WATCH: Take Back The City occupied Airbnb HQ in Dublin on Saturday morning
"Stop ruining our city please. I want to live here for the rest of my life. I don't want to be kicked out so somebody can have a five-day stay in my own house."
Take Back The City have occupied the Airbnb headquarters in Dublin to protest their potential involvement in the housing crisis.
The protesters suggest that the popular accommodation website is a large part of the current housing crisis in Ireland.
In a tweet posted on Saturday, Workers Solidarity Ireland said that: "AirBnB is just one part of the story of why we have a housing crisis in which perhaps 80% of Dublin are either paying unaffordable rents or could not now afford the mortgage on the house they are in if they had to buy & borrow at today's rates."
You can read their Twitter thread, which explains their issue with the accommodation website in detail, here:
#TakeBacktheCity occupied #AirBnB HQ this morning in #Dublin. There are over 3,000 dwellings in central Dublin on AirBnB that are rented out 365 days a year. In some cases a single landlord owns 8 or more dwellings. https://t.co/b6YN9VQqAT
— Workers Solidarity (@WSMIreland) October 13, 2018
In the video, one protester in the headquarters passionately states that: "It's a beautiful building. Fair play for what you've done with it, but stop ruining our city please. I want to live here for the rest of my life. I don't want to be kicked out so somebody can have a five-day stay in my own house, please."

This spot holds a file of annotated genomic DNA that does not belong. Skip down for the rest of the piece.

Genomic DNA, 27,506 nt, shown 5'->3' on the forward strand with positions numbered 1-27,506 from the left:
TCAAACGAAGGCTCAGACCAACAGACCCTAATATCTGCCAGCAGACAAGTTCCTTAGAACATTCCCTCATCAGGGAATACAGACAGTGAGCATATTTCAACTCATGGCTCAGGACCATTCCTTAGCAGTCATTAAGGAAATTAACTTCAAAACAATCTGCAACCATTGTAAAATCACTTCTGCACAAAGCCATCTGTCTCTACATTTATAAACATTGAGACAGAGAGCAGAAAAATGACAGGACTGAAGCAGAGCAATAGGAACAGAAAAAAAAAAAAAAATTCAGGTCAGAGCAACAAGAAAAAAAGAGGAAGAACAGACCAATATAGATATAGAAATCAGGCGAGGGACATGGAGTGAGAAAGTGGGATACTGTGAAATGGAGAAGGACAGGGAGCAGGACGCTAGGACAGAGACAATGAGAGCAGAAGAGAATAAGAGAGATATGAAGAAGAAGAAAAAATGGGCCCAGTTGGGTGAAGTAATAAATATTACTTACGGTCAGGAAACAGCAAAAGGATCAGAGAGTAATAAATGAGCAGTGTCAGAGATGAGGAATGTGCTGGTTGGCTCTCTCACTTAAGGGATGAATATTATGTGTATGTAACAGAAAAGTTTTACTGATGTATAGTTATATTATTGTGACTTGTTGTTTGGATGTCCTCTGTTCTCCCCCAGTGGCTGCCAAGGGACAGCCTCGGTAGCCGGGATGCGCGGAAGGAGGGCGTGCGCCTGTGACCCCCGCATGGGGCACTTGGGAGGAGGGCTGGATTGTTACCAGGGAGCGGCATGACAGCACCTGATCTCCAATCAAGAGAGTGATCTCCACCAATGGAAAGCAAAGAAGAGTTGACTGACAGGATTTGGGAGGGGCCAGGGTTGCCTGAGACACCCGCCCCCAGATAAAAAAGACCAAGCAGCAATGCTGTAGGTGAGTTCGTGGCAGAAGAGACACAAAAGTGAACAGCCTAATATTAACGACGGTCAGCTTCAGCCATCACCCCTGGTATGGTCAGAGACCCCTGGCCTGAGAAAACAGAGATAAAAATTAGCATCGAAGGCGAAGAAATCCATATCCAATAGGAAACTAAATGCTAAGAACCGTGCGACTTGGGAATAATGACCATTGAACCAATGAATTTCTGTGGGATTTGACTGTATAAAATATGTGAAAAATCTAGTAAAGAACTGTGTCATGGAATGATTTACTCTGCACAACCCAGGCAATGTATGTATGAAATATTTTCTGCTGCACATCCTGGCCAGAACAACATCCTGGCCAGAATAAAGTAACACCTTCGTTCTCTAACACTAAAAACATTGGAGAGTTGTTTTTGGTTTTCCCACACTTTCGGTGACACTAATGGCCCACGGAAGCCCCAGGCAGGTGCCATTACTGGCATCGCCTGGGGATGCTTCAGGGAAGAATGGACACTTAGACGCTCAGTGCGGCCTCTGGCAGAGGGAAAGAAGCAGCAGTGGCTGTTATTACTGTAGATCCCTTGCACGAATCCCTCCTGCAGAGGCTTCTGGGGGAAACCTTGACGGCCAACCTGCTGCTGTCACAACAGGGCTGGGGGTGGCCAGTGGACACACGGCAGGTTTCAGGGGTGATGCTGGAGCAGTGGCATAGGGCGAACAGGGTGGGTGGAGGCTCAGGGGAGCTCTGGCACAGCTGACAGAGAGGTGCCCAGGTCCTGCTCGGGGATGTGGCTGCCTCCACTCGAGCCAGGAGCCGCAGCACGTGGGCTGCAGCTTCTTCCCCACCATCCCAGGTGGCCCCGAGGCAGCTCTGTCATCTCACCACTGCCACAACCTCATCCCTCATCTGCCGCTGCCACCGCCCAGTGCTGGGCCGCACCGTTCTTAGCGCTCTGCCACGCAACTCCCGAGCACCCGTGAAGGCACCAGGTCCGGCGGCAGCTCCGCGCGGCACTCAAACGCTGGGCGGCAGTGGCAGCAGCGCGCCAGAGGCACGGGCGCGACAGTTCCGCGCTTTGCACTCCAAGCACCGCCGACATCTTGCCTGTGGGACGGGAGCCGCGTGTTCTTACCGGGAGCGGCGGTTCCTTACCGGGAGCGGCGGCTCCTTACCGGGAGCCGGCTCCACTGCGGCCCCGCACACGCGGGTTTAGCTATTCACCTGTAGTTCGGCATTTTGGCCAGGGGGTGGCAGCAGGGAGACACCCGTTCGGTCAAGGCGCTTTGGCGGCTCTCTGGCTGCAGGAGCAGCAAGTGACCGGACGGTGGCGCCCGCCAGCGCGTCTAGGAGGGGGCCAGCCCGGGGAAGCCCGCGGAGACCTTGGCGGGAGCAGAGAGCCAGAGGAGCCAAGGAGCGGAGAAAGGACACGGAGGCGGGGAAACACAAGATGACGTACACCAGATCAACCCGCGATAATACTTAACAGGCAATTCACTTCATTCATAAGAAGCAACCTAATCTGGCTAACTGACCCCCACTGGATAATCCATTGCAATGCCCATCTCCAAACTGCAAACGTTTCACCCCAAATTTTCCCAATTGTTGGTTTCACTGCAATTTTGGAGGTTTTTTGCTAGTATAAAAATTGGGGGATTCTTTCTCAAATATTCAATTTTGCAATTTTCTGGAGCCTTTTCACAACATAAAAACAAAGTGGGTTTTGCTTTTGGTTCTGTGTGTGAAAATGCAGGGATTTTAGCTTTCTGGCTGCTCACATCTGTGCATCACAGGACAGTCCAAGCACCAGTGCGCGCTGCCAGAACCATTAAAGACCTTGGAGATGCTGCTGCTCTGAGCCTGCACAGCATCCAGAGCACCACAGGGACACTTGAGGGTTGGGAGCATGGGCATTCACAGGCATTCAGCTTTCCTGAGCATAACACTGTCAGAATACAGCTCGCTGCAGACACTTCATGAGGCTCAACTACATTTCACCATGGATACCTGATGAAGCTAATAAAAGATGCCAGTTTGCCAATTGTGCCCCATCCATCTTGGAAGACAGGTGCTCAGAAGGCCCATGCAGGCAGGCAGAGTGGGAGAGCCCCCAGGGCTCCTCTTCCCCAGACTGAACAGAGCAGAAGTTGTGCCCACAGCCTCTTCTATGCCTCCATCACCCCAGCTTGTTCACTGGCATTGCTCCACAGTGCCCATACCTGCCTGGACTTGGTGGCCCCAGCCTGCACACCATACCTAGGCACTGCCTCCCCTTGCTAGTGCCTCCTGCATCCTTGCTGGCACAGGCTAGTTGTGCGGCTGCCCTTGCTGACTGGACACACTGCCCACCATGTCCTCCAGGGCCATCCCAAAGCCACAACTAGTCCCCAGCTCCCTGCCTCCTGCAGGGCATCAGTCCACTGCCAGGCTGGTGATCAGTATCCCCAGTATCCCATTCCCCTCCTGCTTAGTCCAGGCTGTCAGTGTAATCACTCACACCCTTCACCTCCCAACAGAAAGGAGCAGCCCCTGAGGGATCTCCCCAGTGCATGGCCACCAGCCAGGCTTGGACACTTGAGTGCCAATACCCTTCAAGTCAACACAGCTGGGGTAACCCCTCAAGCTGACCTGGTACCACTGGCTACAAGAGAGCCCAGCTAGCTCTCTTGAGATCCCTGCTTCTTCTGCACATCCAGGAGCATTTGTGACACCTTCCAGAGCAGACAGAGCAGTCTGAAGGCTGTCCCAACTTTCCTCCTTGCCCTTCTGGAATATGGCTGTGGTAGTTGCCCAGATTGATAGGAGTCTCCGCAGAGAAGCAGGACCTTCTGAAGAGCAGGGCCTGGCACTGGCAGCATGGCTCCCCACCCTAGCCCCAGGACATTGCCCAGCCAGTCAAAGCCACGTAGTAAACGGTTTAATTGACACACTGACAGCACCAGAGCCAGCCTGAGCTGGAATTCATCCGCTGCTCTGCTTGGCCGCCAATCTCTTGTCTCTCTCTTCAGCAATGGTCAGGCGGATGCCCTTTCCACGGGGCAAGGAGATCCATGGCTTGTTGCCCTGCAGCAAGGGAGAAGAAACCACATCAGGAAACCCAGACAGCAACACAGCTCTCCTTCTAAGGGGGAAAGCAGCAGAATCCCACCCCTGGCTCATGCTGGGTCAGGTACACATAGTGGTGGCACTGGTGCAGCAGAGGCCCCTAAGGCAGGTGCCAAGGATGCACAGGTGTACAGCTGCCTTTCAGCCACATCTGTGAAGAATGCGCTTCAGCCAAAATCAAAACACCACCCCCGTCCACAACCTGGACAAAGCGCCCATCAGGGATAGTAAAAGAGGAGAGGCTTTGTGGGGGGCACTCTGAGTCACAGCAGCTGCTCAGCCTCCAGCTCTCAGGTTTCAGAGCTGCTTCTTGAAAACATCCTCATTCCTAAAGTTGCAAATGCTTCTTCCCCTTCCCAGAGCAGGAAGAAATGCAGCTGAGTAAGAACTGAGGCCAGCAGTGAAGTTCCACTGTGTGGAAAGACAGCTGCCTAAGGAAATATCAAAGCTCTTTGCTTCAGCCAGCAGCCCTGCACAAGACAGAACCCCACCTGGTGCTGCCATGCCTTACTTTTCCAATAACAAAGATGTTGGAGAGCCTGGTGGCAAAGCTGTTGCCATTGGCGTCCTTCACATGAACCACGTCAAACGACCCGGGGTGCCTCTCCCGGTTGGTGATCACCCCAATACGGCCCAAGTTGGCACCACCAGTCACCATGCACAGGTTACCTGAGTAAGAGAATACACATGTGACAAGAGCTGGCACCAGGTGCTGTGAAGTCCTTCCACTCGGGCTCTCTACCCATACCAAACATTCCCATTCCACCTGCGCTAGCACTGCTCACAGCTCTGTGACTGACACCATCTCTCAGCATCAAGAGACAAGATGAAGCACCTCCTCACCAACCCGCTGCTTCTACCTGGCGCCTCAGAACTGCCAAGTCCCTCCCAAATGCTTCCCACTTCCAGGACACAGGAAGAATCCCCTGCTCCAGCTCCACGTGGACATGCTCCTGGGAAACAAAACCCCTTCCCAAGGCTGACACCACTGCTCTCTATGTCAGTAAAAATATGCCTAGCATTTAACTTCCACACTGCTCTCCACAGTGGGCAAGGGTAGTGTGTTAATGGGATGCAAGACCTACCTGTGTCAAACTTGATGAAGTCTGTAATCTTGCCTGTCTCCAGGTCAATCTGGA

You can see the video in full here.
Take Back The City posted a lengthy statement on their Facebook page, explaining why they visited the headquarters.
The statement addresses Airbnb, and why they feel they have contributed to the current housing crisis, saying:
"As of August 2018 there were 3,165 entire properties for rent on AirBnb in Dublin, compared to 1,329 properties available for longterm rent on Daft.ie.
"This is at a time when there are over 1,350 families homeless in the greater Dublin region alone.
"In 2015, Airbnb lobbied the Irish government to ensure profits made through Airbnb got a substantial tax break.
"In 2017, there was a 63% increase in Airbnb usage across Ireland. During the same time period, homelessness in Ireland increased by 2000 people."
You can read their statement in full below.